Best Places Around Venice

Church of San Giacomo di Rialto & Rialto Market

  • Price: FREE
  • Duration: 25 minutes (Opening hours Mon – Sat 9:30 – 12:00 & 16:00 – 18:00)

The church is believed to be the oldest church in Venice with buildings dating back to 421 on this site. The area was ravaged by fire in 1514 and the church’s front facade, dominated by a large ornate clock face dates from after this period. The front wooden porch is also a novel addition and is only one of two surviving examples.

(open Tuesday to Saturday)

The market is situated on the Rialto side of the Grand Canal and just to the right as you cross the Rialto Bridge. Venetians have been buying freshvegetables and fish from this site since 1097 and the best time to glimpse the market at full flow, with the barges being unloaded and stalls set up, is at first light.

Best Places Around Venice Photo Gallery


Hunchback Statue of Rialto

  • Price: FREE
  • Duration: 5 minutes

Opposite the church is the crouching hunchbacked figure, the Gobbi di Rialto. This is the point to which criminals would have to run naked from the Piazza San Marco and kiss his feet to end their punishment. It is also understood that Shakespeare’s character, the clown Gobbo in the Merchant of Venice is named after this statue.

Walk to the Church of San Silvestro

  • Price: FREE
  • Duration:

Continue the tour walking along Ruga del Oresi out of the square until the end of the road where you turn left on to Ruga Vecchio San Giavanni. Follow this straight ahead until the next large piazza, Campo San Sivestro and its church, with more excellent views along the Grand Canal.

Church of San Silvestro

  • Price: FREE
  • Duration: 30 minutes

(Opening hours Mon – Sat, 7:30 – 11:30 16:00 – 18:00 Free Admission)

Rebuilt largely in the 19th century but it is worth a visit to see Tintoretto’s “Baptism of Christ” and the brightly colored “Thomas a Beckett Enthroned” by Girolamo da Santacroce.

Walk to Campo San Polo & Church of San Polo

  • Price: FREE
  • Duration:

Take the Calle Luganegher out of the piazza and carry on into Campo San Aponal where you head towards the left along Calle Perdon. This takes you across the Rio dei Maloni canal and into the vast open space of the Campo San Polo.


Campo San Polo & Church of San Polo

  • Price: FREE
  • Duration: 10 minutes

One of the original piazzas in Venice and has a decorative fountain at its center. Previously, like most of the campos in the area they were used for agricultural purposes and the Campo San Polo was paved over in the 15thcentury. It is now a large public space where festivals, exhibitions and carnivals are held.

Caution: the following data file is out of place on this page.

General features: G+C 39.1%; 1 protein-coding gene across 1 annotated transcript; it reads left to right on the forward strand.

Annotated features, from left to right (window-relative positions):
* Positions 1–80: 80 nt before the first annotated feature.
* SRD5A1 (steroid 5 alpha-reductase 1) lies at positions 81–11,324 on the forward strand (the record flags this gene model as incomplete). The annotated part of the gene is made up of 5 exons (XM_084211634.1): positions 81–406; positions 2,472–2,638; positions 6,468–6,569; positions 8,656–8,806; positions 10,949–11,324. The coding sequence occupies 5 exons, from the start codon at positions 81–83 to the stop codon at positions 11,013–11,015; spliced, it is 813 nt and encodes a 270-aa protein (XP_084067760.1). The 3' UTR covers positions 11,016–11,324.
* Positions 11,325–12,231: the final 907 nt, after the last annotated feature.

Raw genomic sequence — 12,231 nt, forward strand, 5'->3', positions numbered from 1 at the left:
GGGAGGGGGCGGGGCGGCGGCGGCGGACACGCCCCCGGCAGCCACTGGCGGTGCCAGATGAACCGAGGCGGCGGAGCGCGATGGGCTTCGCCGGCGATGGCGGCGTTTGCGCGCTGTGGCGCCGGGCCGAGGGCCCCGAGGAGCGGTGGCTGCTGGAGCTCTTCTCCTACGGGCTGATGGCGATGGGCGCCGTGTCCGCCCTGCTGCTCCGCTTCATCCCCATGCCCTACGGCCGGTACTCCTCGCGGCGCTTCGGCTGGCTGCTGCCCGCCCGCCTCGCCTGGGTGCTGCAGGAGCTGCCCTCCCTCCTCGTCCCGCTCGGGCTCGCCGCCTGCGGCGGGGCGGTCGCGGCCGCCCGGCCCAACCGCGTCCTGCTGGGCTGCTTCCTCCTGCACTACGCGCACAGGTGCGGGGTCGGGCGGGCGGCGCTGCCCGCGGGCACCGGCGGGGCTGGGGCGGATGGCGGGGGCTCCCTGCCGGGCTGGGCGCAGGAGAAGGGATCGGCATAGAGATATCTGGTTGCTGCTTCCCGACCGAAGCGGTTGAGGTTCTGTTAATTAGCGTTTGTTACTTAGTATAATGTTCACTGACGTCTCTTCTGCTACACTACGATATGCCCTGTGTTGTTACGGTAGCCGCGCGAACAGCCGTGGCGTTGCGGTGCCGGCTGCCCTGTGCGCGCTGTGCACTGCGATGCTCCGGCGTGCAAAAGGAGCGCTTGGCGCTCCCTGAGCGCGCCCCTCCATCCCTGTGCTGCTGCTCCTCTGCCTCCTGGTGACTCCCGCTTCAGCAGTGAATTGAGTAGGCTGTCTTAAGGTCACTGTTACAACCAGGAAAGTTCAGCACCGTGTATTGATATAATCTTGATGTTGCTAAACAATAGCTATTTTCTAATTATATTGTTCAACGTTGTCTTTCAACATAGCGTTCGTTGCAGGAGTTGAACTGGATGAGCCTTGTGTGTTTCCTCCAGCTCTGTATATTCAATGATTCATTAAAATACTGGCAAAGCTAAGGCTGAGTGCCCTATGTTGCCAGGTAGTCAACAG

(Opening hours Mon – Sat 10:00 – 17:00. Admission free)

Restoration, murder and everyday life, San Polo has seen it all. Initially a Gothic church but has had much work completed on it over the years. It was here in the narrow alleyway between the church and the bell tower that Lorenzo de Medici and Alessandro Soderini were murdered. The church has a number of worthy artworks by Palmer the younger, Tiepolo, Tintoretto and Veronese.

Walk to Frari (also known as the Basilica di Santa Maria Gloriosa dei Frari)

Price: FREE


Walk along the side of the church, past the grisly site of the murder and across the Rio San Polo canal. Take the second turning on the right, Calle il Saneri, turning left at end of the road onto Rio Tera Almateo. From here walk along the Rio dei Frari canal to the bridge.

Frari, also known as the Basilica di Santa Maria Gloriosa dei Frari

  • Price: FREE
  • Duration: 20 minutes

(Opening hours Mon – Sat 9:00 – 18:00, Sun 13:00 – 18:00. Free admission)

Due to the shear volume of excellent examples present, this could be classed as almost a museum to the Renaissance work in Venice. The highlight being Titians’ alter piece “Assumption” and “Pesaro Madonna” in the nave, the artist is also buried here and a memorial by Canova marks his last resting spot. The sacristy holds an alter piece by Bellini and the two sculptures of John the Baptist, one by Donatello, the other Sansovino.


Leave a Reply

+ forty six = fifty five